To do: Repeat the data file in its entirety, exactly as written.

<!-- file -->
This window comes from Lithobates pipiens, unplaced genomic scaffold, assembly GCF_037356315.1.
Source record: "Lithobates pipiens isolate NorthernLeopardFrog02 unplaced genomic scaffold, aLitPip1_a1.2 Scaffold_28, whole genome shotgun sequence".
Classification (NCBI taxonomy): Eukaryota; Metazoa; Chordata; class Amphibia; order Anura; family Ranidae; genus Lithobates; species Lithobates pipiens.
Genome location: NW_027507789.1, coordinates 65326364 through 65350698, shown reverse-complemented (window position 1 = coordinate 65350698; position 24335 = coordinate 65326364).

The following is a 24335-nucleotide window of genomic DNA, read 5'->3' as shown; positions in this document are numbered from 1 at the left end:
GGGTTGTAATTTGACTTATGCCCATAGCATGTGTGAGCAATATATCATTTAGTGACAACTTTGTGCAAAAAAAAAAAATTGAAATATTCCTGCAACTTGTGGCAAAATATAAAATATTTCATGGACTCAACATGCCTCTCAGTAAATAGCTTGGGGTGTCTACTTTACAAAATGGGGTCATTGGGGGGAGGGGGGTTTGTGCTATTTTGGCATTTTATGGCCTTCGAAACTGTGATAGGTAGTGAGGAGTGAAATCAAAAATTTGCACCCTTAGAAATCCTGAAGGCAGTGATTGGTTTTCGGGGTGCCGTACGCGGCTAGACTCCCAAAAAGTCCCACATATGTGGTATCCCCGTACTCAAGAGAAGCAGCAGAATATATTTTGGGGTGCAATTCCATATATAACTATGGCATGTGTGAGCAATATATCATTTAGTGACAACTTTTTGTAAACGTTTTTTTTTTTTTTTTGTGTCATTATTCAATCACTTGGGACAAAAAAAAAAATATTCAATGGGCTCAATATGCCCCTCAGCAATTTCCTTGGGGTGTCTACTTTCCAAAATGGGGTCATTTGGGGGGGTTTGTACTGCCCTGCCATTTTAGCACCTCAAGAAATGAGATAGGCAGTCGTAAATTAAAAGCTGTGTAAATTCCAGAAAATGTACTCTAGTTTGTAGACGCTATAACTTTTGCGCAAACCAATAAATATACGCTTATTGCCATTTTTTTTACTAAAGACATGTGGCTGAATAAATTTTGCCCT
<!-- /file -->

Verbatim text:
This window comes from Lithobates pipiens, unplaced genomic scaffold, assembly GCF_037356315.1.
Source record: "Lithobates pipiens isolate NorthernLeopardFrog02 unplaced genomic scaffold, aLitPip1_a1.2 Scaffold_28, whole genome shotgun sequence".
Classification (NCBI taxonomy): Eukaryota; Metazoa; Chordata; class Amphibia; order Anura; family Ranidae; genus Lithobates; species Lithobates pipiens.
Genome location: NW_027507789.1, coordinates 65326364 through 65350698, shown reverse-complemented (window position 1 = coordinate 65350698; position 24335 = coordinate 65326364).

The following is a 24335-nucleotide window of genomic DNA, read 5'->3' as shown; positions in this document are numbered from 1 at the left end:
GGGTTGTAATTTGACTTATGCCCATAGCATGTGTGAGCAATATATCATTTAGTGACAACTTTGTGCAAAAAAAAAAAATTGAAATATTCCTGCAACTTGTGGCAAAATATAAAATATTTCATGGACTCAACATGCCTCTCAGTAAATAGCTTGGGGTGTCTACTTTACAAAATGGGGTCATTGGGGGGAGGGGGGTTTGTGCTATTTTGGCATTTTATGGCCTTCGAAACTGTGATAGGTAGTGAGGAGTGAAATCAAAAATTTGCACCCTTAGAAATCCTGAAGGCAGTGATTGGTTTTCGGGGTGCCGTACGCGGCTAGACTCCCAAAAAGTCCCACATATGTGGTATCCCCGTACTCAAGAGAAGCAGCAGAATATATTTTGGGGTGCAATTCCATATATAACTATGGCATGTGTGAGCAATATATCATTTAGTGACAACTTTTTGTAAACGTTTTTTTTTTTTTTTTGTGTCATTATTCAATCACTTGGGACAAAAAAAAAAATATTCAATGGGCTCAATATGCCCCTCAGCAATTTCCTTGGGGTGTCTACTTTCCAAAATGGGGTCATTTGGGGGGGTTTGTACTGCCCTGCCATTTTAGCACCTCAAGAAATGAGATAGGCAGTCGTAAATTAAAAGCTGTGTAAATTCCAGAAAATGTACTCTAGTTTGTAGACGCTATAACTTTTGCGCAAACCAATAAATATACGCTTATTGCCATTTTTTTTACTAAAGACATGTGGCTGAATAAATTTTGCCCT